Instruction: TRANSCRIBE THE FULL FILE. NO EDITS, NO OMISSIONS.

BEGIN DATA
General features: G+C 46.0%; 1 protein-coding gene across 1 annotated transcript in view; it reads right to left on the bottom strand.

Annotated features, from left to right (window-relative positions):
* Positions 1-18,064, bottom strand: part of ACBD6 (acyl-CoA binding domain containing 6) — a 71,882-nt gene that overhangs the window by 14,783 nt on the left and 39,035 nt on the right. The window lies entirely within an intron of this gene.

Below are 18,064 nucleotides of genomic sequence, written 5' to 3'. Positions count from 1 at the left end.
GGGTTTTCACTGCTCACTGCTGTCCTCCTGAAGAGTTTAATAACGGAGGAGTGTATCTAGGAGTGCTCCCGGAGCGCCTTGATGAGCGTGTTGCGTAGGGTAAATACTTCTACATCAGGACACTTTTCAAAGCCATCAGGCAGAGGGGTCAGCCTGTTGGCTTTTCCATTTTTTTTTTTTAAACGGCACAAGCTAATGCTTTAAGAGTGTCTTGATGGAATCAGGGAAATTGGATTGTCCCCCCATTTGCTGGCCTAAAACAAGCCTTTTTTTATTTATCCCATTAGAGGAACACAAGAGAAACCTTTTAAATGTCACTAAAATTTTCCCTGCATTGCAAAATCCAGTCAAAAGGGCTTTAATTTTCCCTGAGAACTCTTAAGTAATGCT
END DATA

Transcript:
General features: G+C 46.0%; 1 protein-coding gene across 1 annotated transcript in view; it reads right to left on the bottom strand.

Annotated features, from left to right (window-relative positions):
* Positions 1-18,064, bottom strand: part of ACBD6 (acyl-CoA binding domain containing 6) — a 71,882-nt gene that overhangs the window by 14,783 nt on the left and 39,035 nt on the right. The window lies entirely within an intron of this gene.

Below are 18,064 nucleotides of genomic sequence, written 5' to 3'. Positions count from 1 at the left end.
GGGTTTTCACTGCTCACTGCTGTCCTCCTGAAGAGTTTAATAACGGAGGAGTGTATCTAGGAGTGCTCCCGGAGCGCCTTGATGAGCGTGTTGCGTAGGGTAAATACTTCTACATCAGGACACTTTTCAAAGCCATCAGGCAGAGGGGTCAGCCTGTTGGCTTTTCCATTTTTTTTTTTTAAACGGCACAAGCTAATGCTTTAAGAGTGTCTTGATGGAATCAGGGAAATTGGATTGTCCCCCCATTTGCTGGCCTAAAACAAGCCTTTTTTTATTTATCCCATTAGAGGAACACAAGAGAAACCTTTTAAATGTCACTAAAATTTTCCCTGCATTGCAAAATCCAGTCAAAAGGGCTTTAATTTTCCCTGAGAACTCTTAAGTAATGCT